The Need for a Deal that will Work
All the debates taking place regarding the SADC sponsored talks to bring
about an agreement to resolve the crisis in Zimbabwe center on the issue of
political power. In fact that may be the most important issue to some, but
its not the main issue at all. The main point of the talks is to secure a
workable solution to our economic, political and social crisis.
The basic facts that underlie the crisis is that we have a military Junta
running the country that cannot be overthrown by violence or armed
insurrection, the political leadership has lost control of the State to this
Junta and is now totally discredited, was in fact defeated at the last
election but refuses to leave office, spurred on by the Junta.
The regime has totally mismanaged the economy and now it teeters on the edge
of disintegration and collapse. This morning the RTGS rate for the local
currency was hovering about 5000 to 1USD. This dramatic collapse in a few
days points to a number of other forces at work - the flight of capital, the
reckless creation of money by the Reserve Bank and the severe shortage of
cash with which to make daily transactions.
The collapse of the dollar by 700 per cent since the new currency was issued
a month ago, means that while there might have been enough cash to meet
needs at that time, the availability of cash notes has simply been decimated
by inflation - I would guess that we probably only have the equivalent of
US$5 million in cash in circulation in new notes - a drop in the ocean when
we probably need US$3 billion. When you think that the new currency cost us
Euro 35 million to print - now it has a face value of only US$5 million and
next week probably half that again.
Our economy is literally teetering on the edge of collapse - the major
retail stores are empty and unable to finance their operations. Parastatals
cannot pay their staff let alone other costs. The urban councils are without
fuel, chemicals, spares and tyres for vehicles. Their administrations are no
longer able to produce accounts or manage their finances. The basic needs of
life are not available or unaffordable - the great majority of the
population is seriously considering flight to the nearest country they can
go to under any conditions.
The government must be in dire straights - they can create money by simply
passing credits from the Reserve Bank to local financial institutions that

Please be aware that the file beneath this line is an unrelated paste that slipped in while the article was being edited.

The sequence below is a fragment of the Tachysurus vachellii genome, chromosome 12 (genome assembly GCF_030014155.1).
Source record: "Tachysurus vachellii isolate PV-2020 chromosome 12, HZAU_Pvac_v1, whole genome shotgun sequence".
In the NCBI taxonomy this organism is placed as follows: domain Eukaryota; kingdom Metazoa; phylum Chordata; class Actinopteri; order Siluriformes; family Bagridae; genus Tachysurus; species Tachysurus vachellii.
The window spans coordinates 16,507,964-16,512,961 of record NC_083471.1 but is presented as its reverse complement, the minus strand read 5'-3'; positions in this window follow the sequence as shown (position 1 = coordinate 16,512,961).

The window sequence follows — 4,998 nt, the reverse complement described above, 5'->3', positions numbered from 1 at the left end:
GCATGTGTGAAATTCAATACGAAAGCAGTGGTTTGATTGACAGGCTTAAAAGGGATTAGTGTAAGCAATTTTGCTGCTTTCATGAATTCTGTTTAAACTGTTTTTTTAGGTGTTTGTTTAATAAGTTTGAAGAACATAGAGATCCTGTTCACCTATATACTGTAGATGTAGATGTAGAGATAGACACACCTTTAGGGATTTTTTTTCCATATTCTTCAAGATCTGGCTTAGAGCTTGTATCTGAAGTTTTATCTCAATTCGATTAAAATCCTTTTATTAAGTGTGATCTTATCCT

will then pay out salaries to the civil service and the armed forces - if
they can get in the door of a bank and then along a queue perhaps 500 to a
1000 people long. When they get there they are paid out in small amounts
(maximum Z$500 worth US10 cents today) and in coins, old bank notes and
The parallel market - always an immediate and accurate indicator of real
market conditions will no longer accept the old currencies for their deals -
only the new notes and these are now as scarce as henís teeth. In December
the regime is committed to withdrawing the old notes from circulation - and
then what? No wonder Gono wants to retire when his contract comes up for
renewal in November.
And then there is the social and humanitarian crisis. Half our population
has no food and no means of earning a living. They must be given their
entire requirements for survival. Our hospitals and clinics are run down and
dirty, they have no drugs and no blankets and few staff. If you are admitted
to a State run facility you must provide everything you need, even food and
any medical supplies you might require.
Our State run schools have just opened - 70 000 teachers short of their
establishment. Hostels have no food, students no books or writing materials.
Teachers cannot even pay for transport to school. Buildings are dilapidated
and in most school rooms there are no lights. Children come to school hungry
and cannot study because they simply do not get enough food at home.
I was at a meeting of our City Council yesterday - the head of the Cities
medical services told us she couldnít dig graves fast enough to bury the
dead. She said they could not get labour to clean the streets or handle
waste or dig graves. This situation is repeated across the whole country -
the City Engineer said they have 4 days chlorine left in stock, after that,
we drink unpurified water, 1,3 million people at risk.
We have the shortest life expectancy in the world, the highest ratio of
orphans to population in the world, staggering infant and maternal mortality
rates. In a country where we once had one of the fastest growing populations
in the world - our death rates from all causes is now so high that our
population is shrinking rapidly. In line with this, our economy has also
shrunk - every year since 1998 and will decline again this year by at least
10 per cent.
So what we need is not power sharing - that is the least of our worries, its
simply a government that will work and start to get the country stable and
onto the pathway to recovery. For that we need the following: -
A return to a democratic government that is accountable to the people.
New leadership that is honest, capable and caring.
A government team that will work together and put the country first.
A basic agreement to bring about these conditions that is acceptable to our
development partners who are essential to the stabilisation and recovery
Today the SADC leadership is in Lusaka at the funeral of the late President
of Zambia. Mbeki will almost certainly use this occasion to get a consensus
on what is the next step in the SADC/Zimbabwe process. He then travels to
Harare to hold talks with the three principals and will try to get agreement
on a final deal. Any agreement that does not meet the simple criteria listed
above will simply not work. It will not be worth the paper it is written on.
Mbeki must know this; it may not be acceptable to the Mugabe group or to
Mutambara but it is the only way forward.
Bulawayo, 3rd September 2008